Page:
The St. Louis circuit attorney’s office has publicly criticized police, saying they obstructed an investigation into last week’s fatal shooting of an officer and prematurely labeled it an accident.
In a letter Monday to St. Louis Metropolitan Police Commissioner John Hayden and Public Safety Director Jimmie Edwards, Circuit Attorney Kimberly M. Gardner wrote there was probable cause that drugs or alcohol may have been a contributing factor in the shooting of Katlyn Alix, a 24-year-old police officer.
Officer Nathaniel Hendren, 29, fatally shot Alix at his residence Thursday after the two allegedly took turns holding a revolver containing one bullet and pulling the trigger, according to police. The lethal game of chance is sometimes known as Russian roulette.
Hendren has been charged with involuntary manslaughter in the first degree and armed criminal action relating to the death of a fellow police officer.
Despite the existence of probable cause, Gardner wrote that prosecutors were not allowed to take a blood test of Hendren and an unnamed on-duty officer also present. They were later informed that a urine analysis and a breath test, which are less exact than a blood test, had been taken under Garrity rights. These are warnings that public employees have a right to remain silent.
“Taking these tests under the cover of Garrity appears as an obstructionist tactic to prevent us from understanding the state of the officers during the commission of this alleged crime,” Gardner wrote in the letter.
The circuit attorney said that police initially told investigators that the shooting was an “accident,” and also characterized it as a “mishandling” of a firearm.
Gardner’s letter called such conclusions troubling.
“In my opinion, it is completely inappropriate for investigators to approach a crime scene that early in the investigation with a pre-disposed conclusion about the potential outcome of a case,” she wrote. “It’s particularly troublesome given that the Force Investigative Unit is required to conduct objective investigations of officer-involved shootings.
“I understand your need to get information out to the public quickly regarding officer-involved shooting cases, however, the labeling of any criminal incident as an accident prior to a full investigation is a violation of our duty as objective fact finders.”
Gardner’s office said it is conducting an independent investigation of the shooting, and the Missouri State High Patrol will assist.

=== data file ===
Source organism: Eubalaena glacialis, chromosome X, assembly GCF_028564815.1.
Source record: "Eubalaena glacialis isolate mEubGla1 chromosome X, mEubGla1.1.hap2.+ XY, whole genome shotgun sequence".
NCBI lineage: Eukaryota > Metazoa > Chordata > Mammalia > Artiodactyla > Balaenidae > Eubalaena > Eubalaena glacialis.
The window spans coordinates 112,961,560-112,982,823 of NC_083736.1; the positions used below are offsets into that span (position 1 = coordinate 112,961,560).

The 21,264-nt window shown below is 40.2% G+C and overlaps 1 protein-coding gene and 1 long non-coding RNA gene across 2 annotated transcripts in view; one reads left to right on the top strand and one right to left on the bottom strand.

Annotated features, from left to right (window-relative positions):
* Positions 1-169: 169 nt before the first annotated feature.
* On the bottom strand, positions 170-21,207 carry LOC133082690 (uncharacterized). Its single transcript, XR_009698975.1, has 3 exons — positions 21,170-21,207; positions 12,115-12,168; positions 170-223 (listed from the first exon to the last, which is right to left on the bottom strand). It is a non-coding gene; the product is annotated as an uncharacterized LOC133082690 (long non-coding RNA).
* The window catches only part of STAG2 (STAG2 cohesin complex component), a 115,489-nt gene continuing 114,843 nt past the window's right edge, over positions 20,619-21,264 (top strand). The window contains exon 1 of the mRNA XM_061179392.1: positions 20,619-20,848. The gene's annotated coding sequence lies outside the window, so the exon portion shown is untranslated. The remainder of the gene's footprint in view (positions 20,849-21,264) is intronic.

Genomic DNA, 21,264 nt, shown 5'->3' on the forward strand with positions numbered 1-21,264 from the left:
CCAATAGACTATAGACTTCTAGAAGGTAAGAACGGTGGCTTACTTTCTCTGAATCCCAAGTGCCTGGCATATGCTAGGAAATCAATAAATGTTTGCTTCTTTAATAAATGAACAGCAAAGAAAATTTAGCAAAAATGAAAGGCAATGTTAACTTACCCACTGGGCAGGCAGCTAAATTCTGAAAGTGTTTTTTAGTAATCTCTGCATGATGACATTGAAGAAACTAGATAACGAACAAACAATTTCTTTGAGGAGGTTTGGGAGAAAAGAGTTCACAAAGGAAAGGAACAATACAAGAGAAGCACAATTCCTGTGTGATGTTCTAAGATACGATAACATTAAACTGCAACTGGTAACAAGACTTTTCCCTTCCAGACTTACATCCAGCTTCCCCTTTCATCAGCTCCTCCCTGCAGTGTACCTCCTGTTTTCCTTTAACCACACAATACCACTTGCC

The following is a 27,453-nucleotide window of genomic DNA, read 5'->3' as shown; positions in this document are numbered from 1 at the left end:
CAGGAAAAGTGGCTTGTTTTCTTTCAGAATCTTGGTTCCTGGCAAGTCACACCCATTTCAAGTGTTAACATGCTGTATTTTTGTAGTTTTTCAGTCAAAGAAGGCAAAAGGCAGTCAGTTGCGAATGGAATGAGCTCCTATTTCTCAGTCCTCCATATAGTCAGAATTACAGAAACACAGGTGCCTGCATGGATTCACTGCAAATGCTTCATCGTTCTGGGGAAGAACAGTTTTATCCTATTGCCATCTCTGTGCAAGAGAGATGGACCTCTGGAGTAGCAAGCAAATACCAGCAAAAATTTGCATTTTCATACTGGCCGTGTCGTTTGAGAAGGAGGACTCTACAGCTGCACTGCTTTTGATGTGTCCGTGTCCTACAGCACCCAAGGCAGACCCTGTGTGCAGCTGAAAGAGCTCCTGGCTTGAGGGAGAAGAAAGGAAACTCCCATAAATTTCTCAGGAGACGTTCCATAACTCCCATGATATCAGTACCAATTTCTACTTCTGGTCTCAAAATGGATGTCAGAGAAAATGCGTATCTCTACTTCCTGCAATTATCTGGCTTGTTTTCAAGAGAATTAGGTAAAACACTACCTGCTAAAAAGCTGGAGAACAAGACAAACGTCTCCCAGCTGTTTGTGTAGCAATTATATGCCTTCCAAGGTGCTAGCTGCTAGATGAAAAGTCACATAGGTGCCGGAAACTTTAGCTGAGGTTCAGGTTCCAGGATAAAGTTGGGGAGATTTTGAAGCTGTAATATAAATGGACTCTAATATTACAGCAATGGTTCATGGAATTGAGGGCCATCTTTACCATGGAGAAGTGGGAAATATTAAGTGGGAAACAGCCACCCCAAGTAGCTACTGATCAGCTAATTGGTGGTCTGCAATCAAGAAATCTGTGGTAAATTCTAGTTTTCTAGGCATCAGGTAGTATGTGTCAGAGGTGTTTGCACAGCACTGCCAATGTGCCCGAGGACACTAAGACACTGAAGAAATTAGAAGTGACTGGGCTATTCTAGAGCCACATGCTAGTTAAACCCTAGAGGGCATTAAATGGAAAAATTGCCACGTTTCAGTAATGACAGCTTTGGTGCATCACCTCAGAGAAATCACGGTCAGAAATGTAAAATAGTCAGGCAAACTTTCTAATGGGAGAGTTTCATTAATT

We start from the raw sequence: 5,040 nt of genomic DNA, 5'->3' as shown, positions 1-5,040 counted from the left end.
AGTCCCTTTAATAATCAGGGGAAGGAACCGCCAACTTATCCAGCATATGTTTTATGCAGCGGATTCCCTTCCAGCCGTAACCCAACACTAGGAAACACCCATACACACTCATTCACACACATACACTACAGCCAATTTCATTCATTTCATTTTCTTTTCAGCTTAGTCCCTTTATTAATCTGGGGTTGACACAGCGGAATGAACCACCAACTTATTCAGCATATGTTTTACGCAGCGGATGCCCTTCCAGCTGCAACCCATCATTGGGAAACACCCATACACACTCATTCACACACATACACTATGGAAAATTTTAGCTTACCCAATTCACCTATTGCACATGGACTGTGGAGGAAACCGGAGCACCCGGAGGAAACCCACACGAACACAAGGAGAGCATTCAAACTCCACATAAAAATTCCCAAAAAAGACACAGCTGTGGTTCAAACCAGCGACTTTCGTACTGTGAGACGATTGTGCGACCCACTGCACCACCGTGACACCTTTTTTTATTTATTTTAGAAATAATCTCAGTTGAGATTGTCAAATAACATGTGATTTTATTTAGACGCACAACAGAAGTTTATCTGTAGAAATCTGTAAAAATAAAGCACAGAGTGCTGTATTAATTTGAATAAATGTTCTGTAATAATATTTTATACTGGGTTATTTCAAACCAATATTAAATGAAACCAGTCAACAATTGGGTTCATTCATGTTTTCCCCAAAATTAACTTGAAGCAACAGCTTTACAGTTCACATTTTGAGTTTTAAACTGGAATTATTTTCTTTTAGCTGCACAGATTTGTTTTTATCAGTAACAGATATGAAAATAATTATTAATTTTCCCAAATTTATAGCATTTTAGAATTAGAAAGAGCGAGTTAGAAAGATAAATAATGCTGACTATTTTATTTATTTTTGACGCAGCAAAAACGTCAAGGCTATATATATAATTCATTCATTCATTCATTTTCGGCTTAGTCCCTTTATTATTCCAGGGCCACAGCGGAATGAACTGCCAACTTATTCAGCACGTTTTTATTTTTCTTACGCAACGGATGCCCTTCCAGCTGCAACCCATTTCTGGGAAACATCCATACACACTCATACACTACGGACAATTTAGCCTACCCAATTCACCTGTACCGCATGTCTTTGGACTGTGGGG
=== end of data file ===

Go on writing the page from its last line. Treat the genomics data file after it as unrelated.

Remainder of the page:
Police did not immediately respond to CNN’s requests for comment.
Susan Ryan, spokeswoman for the circuit attorney’s office, said police and her department have a good relationship overall despite this issue.
“The relationship with the police department and prosecutors has a natural tension because of the checks and balances that we have to do regarding their work,” Ryan said.
Defense attorney says shooting was an accident
The sternly worded letter raises more questions about the case and comes days after Hendren’s attorney described it as nothing more than an accident.
“We are aware of the rumors, innuendo, and salacious gossip surrounding the accidental death of Officer Katlyn Alix,” attorney Talmage E. Newton IV said. “There is no evidence, nor will there ever be, that this was anything more than a tragic accident.”
Alix was off duty at the time of last week’s shooting, and Hendren was on duty, according to a probable cause statement supporting the charges.
The statement said Alix, Hendren and Hendren’s partner were playing with guns when Hendren produced a revolver. Hendren emptied the bullets from the revolver and put one of the bullets back inside the gun, spun the cylinder and fired the gun pointing away from Alix, the statement said. The gun did not discharge.
Alix took the gun and pulled the trigger while pointing at Hendren, but it did not fire, the statement said. Hendren grabbed the gun back from Alix, pulled the trigger, and this time it fired, striking Alix in the chest, the document said. She was taken to the hospital and was pronounced dead shortly after arrival.
The third officer at the scene has not been identified. According to the probable cause statement, he advised Alix and Hendren they shouldn’t be playing with guns and left the room. He returned after hearing the gunshot.
Hendren was taken into custody Monday, and a booking photo shows him with a black eye.
In first reporting the shooting, police said the death was accidental and occurred when an unnamed officer “mishandled” a gun while they were sitting in the living room.
Alix had been on the force two years, the police department said. She leaves behind a husband, her parents and a sister, among other family members.
Her family has hired attorney Scott Rosenblum.
“I’ve been retained by the Alix family to make sure that the investigation is thorough and proper,” Rosenblum said. “We will obviously explore if there are any civil remedies that they can pursue. Right now, their primary concern is making sure the investigation is thorough and proper.”